They're expecting 4,000 guests for dinner, and they've got three hours to feed them. But Annapolis Rotary Club members refuse to panic.
After 45 years, club members have gotten the crab feast they bill as the world's largest down to a science.
It's all in the major committees: 10 people on corn husking, 12 on beer, 23 on setup, and 24 on takedown. Club leaders have assigned about 150 of the 174 members some sort of job.
When 3,500 to 4,000 people descend on the Navy-Marine Corps Stadium in Annapolis Friday night for the annual fund-raiser, the club will be ready with 300 bushels of crabs, more than a hundred gallons of crab soup, a couple thousand ears of corn and lots of beer.
The crab feast, which pours thousands of dollars into the community each year, was made famous by National Geographic photographer Kevin Fleming, whose overhead shot oflong tables of crab pickers sitting elbow to elbow appeared in the magazine's August 1988 feature on Annapolis.
For the city, the crabfeast has become the "who's who" social event of the year, said Rotarian Al Boswell, president of Market Design International in Annapolis, which handles publicity.
"You are side by side with everybody and anybody, from city, state and county officials to your next-door neighbor," said Boswell, who has publicized the crab feast for the past five years. "It lowers defenses. There's something safe about eating crabs. It's such an easy way to get to know people."
This year, some 82 tables will fill 27,000 square feet of the stadium, Boswell said.
Chesapeake Seafood Caterers of St. Michaels will supply the large crabs, all caught by trot line, a method that keeps crabs from losing their claws.
The crabs come from the Choptank, Tred Avon andMiles rivers.
Besides a social event, the crab feast has raised more and more money each year for area schools, hospitals, shelters and clubs.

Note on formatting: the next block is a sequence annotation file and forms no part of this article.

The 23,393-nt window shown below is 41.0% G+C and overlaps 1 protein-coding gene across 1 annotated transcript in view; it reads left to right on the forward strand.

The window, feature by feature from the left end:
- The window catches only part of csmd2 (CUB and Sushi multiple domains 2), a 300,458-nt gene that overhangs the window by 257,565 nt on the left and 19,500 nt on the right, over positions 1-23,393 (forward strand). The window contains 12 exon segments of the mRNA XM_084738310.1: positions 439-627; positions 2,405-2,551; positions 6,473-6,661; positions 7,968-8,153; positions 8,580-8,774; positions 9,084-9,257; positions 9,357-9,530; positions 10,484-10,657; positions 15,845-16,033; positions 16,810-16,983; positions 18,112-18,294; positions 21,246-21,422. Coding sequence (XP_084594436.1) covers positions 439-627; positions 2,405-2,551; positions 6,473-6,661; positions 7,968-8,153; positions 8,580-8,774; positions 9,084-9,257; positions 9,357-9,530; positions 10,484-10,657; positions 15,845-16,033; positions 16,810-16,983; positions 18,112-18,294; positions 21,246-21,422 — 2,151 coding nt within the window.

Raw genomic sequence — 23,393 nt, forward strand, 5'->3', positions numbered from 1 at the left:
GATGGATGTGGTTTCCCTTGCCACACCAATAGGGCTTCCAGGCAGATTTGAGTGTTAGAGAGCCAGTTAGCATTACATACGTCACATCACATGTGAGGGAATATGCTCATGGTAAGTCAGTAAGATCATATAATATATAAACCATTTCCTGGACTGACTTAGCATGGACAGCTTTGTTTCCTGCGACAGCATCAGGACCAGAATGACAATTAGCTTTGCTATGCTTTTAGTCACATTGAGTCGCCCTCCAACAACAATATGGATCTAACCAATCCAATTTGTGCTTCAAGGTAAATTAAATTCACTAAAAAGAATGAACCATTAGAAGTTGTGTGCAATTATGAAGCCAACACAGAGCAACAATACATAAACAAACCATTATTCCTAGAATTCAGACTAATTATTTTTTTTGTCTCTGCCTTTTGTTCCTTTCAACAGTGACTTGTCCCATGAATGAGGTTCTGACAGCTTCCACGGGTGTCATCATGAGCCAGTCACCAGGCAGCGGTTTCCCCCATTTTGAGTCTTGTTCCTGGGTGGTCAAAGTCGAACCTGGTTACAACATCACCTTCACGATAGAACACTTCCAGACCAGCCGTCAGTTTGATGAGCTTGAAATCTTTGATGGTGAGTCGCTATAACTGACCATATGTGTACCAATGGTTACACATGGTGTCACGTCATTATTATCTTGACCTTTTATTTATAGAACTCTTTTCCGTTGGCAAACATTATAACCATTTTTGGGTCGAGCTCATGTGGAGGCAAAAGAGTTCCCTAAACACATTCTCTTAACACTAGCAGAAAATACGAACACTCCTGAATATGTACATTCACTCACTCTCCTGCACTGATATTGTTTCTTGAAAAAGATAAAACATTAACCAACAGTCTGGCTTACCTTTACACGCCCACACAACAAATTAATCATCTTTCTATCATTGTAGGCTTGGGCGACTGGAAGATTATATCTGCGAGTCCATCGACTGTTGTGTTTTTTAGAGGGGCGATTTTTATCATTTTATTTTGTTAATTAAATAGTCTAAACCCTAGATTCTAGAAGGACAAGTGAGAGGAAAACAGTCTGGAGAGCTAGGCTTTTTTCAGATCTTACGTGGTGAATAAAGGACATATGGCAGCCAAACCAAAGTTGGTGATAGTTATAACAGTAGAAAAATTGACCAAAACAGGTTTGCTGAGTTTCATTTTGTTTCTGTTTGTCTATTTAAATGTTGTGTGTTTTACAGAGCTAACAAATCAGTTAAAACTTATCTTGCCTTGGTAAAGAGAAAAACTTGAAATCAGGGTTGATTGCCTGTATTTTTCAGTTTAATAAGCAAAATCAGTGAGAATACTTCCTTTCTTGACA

Last year, the Rotarians raised $35,000. Of that amount, $10,000 went to Anne Arundel Medical Center for a portable heart monitor; $7,500 to the Lighthouse Homeless Shelter for building renovations; $5,000 to the Chesapeake Bay Foundation for equipment; and $3,500to the Live Free Council Inc. of Anne Arundel County for the drug abuse program.
Since 1986, the Rotary Club has raised $94,470 for variouscharitable causes and community needs.
The club staged its earliest crab feasts in the gymnasium of St. John's College, said member Donald S. Taylor, director of Taylor Funeral Chapel in Annapolis.
Rotarian Richard D. Lazenby, a 70-year-old past president and retired Navy captain, remembers the feasts of the early 1930s, when his father served as president. In those days, the club ran the feast in the National Guard Armory on Hudson Street.
When Lazenby became president in the early 1980s, the feast drew a record attendance of 1,680people and raised a record $7,000.
"It's remarkable that it has kept on and made this much of a contribution to the city," Lazenby said.
For tickets to the 5 p.m. to 8 p.m. feast, available for $25 for adults and $10 for children under 12, call Walter Childs at 280-9324 during the day and 263-6330 in the evening. A limited number of tickets will be available at the gate.